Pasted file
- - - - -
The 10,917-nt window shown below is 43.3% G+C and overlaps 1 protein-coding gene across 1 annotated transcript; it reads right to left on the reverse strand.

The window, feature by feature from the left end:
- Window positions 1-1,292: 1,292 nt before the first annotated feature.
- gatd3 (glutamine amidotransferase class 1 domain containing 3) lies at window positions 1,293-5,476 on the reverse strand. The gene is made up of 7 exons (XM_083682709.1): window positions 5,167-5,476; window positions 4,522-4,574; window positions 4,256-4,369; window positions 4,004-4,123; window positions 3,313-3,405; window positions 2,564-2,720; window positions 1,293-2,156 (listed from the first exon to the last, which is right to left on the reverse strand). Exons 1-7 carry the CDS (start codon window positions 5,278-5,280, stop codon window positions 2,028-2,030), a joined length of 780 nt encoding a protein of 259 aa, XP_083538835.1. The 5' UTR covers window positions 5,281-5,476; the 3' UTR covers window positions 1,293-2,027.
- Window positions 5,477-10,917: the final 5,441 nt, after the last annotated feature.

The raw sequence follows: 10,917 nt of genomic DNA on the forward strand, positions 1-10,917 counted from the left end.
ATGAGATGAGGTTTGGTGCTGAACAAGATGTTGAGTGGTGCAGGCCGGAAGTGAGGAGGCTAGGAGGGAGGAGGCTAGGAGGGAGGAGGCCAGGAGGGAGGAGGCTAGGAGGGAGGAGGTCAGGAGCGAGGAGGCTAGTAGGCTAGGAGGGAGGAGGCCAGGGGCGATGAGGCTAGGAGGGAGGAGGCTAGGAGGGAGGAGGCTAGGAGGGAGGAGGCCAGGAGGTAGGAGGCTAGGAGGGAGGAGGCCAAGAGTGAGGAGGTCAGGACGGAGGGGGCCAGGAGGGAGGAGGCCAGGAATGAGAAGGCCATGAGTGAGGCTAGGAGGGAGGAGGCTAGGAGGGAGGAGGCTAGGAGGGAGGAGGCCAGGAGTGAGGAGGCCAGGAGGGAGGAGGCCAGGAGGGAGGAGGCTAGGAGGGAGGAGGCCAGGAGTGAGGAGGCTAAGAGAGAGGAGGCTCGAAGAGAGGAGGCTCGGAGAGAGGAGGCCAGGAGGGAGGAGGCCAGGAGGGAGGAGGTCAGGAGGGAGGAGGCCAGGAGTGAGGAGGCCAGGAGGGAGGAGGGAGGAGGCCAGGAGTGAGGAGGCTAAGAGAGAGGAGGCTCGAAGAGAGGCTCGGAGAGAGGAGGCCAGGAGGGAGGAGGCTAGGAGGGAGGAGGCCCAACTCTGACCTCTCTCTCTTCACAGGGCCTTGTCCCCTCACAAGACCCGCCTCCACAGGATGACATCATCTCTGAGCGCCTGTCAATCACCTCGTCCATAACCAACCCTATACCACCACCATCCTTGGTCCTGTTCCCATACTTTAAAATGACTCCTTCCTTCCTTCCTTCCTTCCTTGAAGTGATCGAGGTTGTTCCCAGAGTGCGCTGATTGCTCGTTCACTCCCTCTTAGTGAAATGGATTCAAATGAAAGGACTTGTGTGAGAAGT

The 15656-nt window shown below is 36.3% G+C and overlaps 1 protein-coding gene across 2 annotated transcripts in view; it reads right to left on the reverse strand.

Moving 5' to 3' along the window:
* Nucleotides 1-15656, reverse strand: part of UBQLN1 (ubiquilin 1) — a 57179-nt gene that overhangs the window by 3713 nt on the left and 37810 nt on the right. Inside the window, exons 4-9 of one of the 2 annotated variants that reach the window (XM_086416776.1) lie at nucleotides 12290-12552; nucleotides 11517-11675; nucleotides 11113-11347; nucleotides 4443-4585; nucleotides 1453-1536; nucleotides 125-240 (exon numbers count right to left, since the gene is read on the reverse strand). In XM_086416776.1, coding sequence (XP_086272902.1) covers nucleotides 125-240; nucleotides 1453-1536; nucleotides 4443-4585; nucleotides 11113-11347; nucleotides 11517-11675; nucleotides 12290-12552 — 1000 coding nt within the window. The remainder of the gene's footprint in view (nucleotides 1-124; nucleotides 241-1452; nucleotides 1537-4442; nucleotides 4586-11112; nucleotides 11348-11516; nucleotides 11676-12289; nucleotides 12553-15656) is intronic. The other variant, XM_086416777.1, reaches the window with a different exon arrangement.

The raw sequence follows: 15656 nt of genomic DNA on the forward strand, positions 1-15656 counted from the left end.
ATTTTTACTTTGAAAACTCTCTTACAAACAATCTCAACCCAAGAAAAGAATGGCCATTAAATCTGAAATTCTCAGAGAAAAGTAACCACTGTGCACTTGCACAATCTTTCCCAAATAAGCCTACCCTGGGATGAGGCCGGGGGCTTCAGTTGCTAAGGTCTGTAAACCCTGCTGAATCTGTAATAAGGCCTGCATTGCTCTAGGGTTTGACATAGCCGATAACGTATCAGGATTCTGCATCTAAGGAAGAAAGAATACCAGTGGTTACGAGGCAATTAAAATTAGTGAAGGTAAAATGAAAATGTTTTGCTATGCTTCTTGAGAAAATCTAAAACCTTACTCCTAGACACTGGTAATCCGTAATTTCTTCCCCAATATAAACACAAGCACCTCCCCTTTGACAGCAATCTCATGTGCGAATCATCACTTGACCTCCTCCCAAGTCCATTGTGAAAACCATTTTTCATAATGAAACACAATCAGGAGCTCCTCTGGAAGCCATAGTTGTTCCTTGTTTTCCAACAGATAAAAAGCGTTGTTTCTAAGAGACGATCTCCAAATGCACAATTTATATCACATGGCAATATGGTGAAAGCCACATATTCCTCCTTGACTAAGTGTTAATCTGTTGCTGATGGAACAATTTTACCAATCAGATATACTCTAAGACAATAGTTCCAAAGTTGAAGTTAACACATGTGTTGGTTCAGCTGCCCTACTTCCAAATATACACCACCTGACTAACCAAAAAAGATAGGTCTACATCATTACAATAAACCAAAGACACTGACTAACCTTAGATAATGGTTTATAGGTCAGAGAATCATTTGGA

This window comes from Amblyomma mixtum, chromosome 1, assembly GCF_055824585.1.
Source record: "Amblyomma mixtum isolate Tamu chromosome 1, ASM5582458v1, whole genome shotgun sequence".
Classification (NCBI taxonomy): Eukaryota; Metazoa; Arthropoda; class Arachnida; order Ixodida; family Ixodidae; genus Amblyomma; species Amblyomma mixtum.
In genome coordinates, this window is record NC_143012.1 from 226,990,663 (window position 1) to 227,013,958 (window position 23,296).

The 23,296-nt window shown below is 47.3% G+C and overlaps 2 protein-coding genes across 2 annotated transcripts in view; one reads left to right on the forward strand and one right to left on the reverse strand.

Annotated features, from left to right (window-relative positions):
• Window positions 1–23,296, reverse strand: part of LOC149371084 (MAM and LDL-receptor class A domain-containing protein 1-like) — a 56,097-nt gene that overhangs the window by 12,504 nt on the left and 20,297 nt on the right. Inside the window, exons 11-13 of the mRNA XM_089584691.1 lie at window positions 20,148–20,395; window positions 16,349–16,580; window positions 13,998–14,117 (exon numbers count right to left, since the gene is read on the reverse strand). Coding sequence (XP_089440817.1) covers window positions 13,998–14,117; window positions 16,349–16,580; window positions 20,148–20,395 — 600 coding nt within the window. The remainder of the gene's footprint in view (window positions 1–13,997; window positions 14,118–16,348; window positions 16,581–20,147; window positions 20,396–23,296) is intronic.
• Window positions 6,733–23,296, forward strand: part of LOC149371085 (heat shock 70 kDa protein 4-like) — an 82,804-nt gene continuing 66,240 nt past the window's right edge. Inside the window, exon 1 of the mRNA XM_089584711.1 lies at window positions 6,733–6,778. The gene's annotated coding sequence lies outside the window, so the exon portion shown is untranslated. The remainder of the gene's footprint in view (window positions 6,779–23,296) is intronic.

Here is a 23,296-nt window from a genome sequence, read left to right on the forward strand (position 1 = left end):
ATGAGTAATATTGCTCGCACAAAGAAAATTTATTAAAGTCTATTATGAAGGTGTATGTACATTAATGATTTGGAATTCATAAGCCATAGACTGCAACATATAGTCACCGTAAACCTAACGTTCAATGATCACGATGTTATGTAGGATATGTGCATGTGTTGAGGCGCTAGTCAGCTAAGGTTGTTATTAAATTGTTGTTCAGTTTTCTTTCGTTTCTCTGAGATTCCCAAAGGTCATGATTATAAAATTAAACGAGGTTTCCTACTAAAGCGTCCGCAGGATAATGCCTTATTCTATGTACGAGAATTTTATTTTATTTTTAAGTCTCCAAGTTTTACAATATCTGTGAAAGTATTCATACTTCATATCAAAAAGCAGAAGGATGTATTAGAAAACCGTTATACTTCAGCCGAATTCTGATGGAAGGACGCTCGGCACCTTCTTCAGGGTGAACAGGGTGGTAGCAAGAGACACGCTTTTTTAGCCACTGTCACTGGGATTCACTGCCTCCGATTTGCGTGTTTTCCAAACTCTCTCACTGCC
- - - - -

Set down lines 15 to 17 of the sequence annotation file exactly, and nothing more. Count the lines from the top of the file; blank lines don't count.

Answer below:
Classification (NCBI taxonomy): Eukaryota; Metazoa; Arthropoda; class Arachnida; order Ixodida; family Ixodidae; genus Amblyomma; species Amblyomma mixtum.
In genome coordinates, this window is record NC_143012.1 from 226,990,663 (window position 1) to 227,013,958 (window position 23,296).

The 23,296-nt window shown below is 47.3% G+C and overlaps 2 protein-coding genes across 2 annotated transcripts in view; one reads left to right on the forward strand and one right to left on the reverse strand.